Ovidiu Anton

Born in 1982 in Timişoara, Romania, he lives and works in Vienna. He studied at École supérieure des Beaux-Arts in Marseille and at the Academy of Fine Arts in Vienna. Anton deals with film and video, performance, drawing and sculptural objects. His works often take on a political character. In this context, the artist concentrates on seeking and highlighting the paradoxical nuances of the surrounding world. His solo exhibitions have been organised at Galerie 5020, Salzburg; Christine König Galerie, Vienna; Tabacoo 001 Cultural Centre, Ljubljana; Art Cologne; König2 by_robbygreif, Vienna; Future Museum, Bucharest. He participated, among others, in group exhibitions at Galeria UNA, Bucharest; Galerie Montgrand, Marseille; Frappant, Hamburg; Kunstvlaai, Amsterdam; ADDS DONNA, Chicago; MAK Forum, Vienna; MUMOK Cinema; Vienna; Austrian Cultural Forum, Warsaw; Lightbox Studio, Tokyo; Kunstmuseum Liechtenstein, Vaduz. In 2010 Anton was awarded the Promotion Prize of the State of Styria for Contemporary Fine Arts and received  grants from the Austrian Federal Ministry for Education, Arts and Culture to study in Paris (2011) and in Istanbul (2013). He was an artist in residence at Tabacco 001 Cultural Centre in Ljubljana, Zentrum Paul Klee, Bern; Chech Centre in Bucharest and at other institutions.

Exchanging lemons in Lefkosia and Lefkoşa [GA], video, 2015

The Romanian artist’s work refers to the division between Greek and Turkish Cypriots, lasting since 1963 in Nicosia, the capital of Cyprus. The work by the Romanian artists refers to the division into Greek and Turkish side in the Cypriot capital of Nicosia. Since 1960 it has become the capital of Cyprus, but in 1963 there was a constitutional crisis that led to the disagreement between the two ethnic groups. After the spread of violence the city has been divided into Greek and Turkish parts, Lefkosia and Lefkoşa. Anton transports a lemon which has dropped from a tree on the Turkish side, via the whole old town and the border crossing to the Greek part and exchanges it for the Lefkosian lemon which in turn he brings back the same way and to the same place where he has found the first one. Do lemons taste better on the other side? This seemingly light-weight work using the innocent fruit associated with the Mediterranean countries is in fact a commentary on the city division and decades of animosity.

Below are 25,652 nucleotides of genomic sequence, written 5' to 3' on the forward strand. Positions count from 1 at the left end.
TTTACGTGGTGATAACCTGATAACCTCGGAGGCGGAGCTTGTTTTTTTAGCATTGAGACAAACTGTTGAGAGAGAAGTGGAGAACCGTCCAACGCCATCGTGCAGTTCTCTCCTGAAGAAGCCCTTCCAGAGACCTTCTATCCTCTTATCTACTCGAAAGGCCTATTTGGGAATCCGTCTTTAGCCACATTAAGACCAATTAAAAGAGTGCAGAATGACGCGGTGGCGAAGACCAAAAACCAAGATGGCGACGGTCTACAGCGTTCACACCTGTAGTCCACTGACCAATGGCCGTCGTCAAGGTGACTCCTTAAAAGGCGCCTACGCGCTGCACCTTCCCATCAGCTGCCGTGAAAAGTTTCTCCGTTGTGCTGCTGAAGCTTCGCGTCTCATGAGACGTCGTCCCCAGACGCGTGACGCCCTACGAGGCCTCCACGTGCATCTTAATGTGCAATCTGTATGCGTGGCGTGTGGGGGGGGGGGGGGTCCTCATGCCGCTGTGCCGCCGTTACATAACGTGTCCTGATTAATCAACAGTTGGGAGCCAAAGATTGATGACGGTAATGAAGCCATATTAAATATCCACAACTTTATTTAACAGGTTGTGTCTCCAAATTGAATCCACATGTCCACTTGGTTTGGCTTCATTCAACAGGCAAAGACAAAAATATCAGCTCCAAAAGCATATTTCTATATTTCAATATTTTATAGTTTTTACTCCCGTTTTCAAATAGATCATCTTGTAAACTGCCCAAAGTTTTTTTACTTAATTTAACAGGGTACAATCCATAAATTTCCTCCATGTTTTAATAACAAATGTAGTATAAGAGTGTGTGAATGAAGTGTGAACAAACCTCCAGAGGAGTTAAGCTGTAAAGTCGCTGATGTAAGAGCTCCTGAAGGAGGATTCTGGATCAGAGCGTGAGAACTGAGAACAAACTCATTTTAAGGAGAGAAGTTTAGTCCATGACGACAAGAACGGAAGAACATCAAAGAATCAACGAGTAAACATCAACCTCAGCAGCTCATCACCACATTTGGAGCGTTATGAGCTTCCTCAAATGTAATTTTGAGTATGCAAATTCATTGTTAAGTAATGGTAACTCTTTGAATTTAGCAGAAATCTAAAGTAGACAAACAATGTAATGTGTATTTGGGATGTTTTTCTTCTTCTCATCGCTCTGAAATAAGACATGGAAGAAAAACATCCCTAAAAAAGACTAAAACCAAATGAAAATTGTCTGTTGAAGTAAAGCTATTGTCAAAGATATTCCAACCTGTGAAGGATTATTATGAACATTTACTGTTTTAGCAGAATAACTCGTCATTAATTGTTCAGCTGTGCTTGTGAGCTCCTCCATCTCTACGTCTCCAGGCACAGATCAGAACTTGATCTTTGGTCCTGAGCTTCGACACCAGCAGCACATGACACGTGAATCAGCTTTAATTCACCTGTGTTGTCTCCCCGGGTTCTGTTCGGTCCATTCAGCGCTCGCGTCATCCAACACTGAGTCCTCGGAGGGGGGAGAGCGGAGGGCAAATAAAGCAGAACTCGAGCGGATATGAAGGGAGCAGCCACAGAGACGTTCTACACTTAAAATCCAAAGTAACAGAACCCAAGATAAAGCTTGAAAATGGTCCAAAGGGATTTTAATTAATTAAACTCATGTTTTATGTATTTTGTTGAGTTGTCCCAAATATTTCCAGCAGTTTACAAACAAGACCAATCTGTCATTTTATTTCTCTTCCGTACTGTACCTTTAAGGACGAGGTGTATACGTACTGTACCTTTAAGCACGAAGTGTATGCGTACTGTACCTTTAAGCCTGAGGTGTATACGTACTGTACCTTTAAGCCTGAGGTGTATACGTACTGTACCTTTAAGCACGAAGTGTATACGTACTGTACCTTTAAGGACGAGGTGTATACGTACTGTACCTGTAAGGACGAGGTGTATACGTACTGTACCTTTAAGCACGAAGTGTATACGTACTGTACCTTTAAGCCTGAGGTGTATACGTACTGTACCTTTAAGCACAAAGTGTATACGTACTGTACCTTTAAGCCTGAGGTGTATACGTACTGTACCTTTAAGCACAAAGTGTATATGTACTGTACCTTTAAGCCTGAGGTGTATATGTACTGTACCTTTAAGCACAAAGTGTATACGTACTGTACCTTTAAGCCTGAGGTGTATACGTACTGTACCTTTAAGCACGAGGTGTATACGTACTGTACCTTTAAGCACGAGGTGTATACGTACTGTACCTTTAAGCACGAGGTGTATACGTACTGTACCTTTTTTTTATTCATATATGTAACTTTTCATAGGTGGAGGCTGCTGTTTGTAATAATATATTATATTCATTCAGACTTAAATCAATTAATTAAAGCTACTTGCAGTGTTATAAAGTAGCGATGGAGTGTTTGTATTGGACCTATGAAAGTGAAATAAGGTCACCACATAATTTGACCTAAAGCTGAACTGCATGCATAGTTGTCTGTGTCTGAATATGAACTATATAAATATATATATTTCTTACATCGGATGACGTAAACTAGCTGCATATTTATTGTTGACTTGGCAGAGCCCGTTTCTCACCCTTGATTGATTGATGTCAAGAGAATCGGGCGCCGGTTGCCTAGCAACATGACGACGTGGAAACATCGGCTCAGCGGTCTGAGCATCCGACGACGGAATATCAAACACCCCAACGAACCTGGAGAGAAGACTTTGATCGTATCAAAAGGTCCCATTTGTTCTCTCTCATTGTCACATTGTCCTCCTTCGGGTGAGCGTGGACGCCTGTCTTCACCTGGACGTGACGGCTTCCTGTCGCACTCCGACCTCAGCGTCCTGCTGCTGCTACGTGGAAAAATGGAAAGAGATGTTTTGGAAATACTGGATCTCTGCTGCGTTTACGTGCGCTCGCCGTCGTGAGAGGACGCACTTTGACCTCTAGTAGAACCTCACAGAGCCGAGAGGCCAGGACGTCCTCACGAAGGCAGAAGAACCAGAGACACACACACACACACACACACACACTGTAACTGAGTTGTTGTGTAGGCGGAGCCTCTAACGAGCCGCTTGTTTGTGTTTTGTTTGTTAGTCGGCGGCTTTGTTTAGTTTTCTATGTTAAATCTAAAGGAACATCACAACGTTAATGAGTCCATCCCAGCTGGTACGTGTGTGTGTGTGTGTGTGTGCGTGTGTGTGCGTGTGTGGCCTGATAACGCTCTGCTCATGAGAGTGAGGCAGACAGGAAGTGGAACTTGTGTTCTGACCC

Access to any spectacle [GL], video, object, 2017, photo by Wojciech Pacewicz

Access to any spectacle [GL], video, object, 2017

The Romanian artist got interested in the history of the Holocaust in Lublin which is extremely tragic. Not only was The Majdanek death camp situated there, but the city itself bears many signs of the Nazi infrastructure built by the Germans with the hands of Jewish prisoners. One of them is the Lublinianka Stadium which exists in the area of the destroyed and levelled kirkut (Jewish cemetery) and the synagogue on the territory of the pre-war Jewish shtetl Wieniawa (now one of the Lublin districts), of which there’s nothing left. Anton got fascinated with the fact  that the stadium is still in use, and the concrete tribunes are the authentic ones, built by the prisoners, only the wooden benches disappeared, replaced with plastic seats. The artist reconstructed fragments of the original benches in wood and shot a film documenting his walk in Wieniawa during which he came across the Jewish victims’ memorial hidden in the bushes, the place of which occurred to him rather bizarre. As it seems, spectators of matches may not have any idea they look at a sport spectacle at the former Jewish cemetery, on the Nazi-built stadium. Anton’s work is an attempt to restitute the visibility and the memory of the initial stadium’s function as well as the memory of the Jews that were killed there. This is accompanied by reflection that the stadium itself may be more of an authentic Holocaust memorial than the inaccessible official memorial.